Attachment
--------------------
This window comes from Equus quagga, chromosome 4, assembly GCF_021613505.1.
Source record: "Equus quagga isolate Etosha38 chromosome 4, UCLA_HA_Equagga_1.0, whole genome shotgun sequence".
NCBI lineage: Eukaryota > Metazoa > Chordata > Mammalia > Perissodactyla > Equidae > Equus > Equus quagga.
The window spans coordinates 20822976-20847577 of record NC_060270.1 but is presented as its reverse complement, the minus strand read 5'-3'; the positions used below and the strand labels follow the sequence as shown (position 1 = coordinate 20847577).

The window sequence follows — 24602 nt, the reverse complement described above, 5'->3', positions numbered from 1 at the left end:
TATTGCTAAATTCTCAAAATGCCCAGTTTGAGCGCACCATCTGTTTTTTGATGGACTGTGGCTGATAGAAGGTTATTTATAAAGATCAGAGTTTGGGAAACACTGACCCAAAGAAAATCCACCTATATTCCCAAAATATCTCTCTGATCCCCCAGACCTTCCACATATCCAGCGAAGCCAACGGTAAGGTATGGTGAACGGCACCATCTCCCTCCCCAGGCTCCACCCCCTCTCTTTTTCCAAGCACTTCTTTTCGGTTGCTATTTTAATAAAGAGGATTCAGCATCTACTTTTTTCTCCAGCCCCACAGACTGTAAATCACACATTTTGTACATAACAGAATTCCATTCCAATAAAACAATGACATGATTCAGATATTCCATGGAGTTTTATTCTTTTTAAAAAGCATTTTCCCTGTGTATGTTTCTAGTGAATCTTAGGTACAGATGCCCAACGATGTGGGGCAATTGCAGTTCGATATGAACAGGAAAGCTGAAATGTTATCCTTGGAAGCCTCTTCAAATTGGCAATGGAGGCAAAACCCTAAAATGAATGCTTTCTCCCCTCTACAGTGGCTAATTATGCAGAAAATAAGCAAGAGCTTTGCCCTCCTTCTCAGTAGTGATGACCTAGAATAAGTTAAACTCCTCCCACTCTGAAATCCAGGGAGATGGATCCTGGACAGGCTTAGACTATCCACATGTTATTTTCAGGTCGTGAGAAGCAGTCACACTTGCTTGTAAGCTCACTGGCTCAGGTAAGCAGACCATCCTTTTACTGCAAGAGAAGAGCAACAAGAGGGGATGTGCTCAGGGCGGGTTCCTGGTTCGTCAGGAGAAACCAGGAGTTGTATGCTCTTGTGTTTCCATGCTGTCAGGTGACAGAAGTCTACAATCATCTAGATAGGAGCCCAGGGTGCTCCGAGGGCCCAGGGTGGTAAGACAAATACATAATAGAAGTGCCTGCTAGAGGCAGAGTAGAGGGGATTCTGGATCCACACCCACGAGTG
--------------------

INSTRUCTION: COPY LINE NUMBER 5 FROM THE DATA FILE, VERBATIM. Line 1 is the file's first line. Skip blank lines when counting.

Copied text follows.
The window sequence follows — 24602 nt, the reverse complement described above, 5'->3', positions numbered from 1 at the left end: